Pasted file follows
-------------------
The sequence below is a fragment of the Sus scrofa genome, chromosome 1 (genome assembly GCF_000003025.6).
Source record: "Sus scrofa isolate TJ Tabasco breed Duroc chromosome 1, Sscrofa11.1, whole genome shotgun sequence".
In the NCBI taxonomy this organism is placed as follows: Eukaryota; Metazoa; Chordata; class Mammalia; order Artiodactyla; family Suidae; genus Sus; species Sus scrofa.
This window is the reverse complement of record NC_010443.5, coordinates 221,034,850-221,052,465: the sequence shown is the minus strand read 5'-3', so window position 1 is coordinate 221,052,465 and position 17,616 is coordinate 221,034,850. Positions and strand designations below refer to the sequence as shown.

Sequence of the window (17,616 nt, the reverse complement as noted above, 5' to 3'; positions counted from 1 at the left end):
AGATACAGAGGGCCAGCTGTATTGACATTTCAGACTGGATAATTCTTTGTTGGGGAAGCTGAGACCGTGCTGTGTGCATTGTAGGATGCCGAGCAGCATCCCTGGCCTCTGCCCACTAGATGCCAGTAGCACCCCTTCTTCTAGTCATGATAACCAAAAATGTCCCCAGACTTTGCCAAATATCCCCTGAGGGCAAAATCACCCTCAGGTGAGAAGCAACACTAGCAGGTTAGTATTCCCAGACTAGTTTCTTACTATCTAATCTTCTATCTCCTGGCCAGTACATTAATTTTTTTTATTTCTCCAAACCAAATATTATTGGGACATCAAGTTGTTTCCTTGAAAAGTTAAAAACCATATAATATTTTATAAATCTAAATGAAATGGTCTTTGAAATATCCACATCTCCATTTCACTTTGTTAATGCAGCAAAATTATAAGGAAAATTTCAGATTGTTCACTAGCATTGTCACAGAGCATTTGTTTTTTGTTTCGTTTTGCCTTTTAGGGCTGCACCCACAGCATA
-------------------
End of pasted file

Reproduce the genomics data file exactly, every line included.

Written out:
The sequence below is a fragment of the Sus scrofa genome, chromosome 1 (genome assembly GCF_000003025.6).
Source record: "Sus scrofa isolate TJ Tabasco breed Duroc chromosome 1, Sscrofa11.1, whole genome shotgun sequence".
In the NCBI taxonomy this organism is placed as follows: Eukaryota; Metazoa; Chordata; class Mammalia; order Artiodactyla; family Suidae; genus Sus; species Sus scrofa.
This window is the reverse complement of record NC_010443.5, coordinates 221,034,850-221,052,465: the sequence shown is the minus strand read 5'-3', so window position 1 is coordinate 221,052,465 and position 17,616 is coordinate 221,034,850. Positions and strand designations below refer to the sequence as shown.

Sequence of the window (17,616 nt, the reverse complement as noted above, 5' to 3'; positions counted from 1 at the left end):
AGATACAGAGGGCCAGCTGTATTGACATTTCAGACTGGATAATTCTTTGTTGGGGAAGCTGAGACCGTGCTGTGTGCATTGTAGGATGCCGAGCAGCATCCCTGGCCTCTGCCCACTAGATGCCAGTAGCACCCCTTCTTCTAGTCATGATAACCAAAAATGTCCCCAGACTTTGCCAAATATCCCCTGAGGGCAAAATCACCCTCAGGTGAGAAGCAACACTAGCAGGTTAGTATTCCCAGACTAGTTTCTTACTATCTAATCTTCTATCTCCTGGCCAGTACATTAATTTTTTTTATTTCTCCAAACCAAATATTATTGGGACATCAAGTTGTTTCCTTGAAAAGTTAAAAACCATATAATATTTTATAAATCTAAATGAAATGGTCTTTGAAATATCCACATCTCCATTTCACTTTGTTAATGCAGCAAAATTATAAGGAAAATTTCAGATTGTTCACTAGCATTGTCACAGAGCATTTGTTTTTTGTTTCGTTTTGCCTTTTAGGGCTGCACCCACAGCATA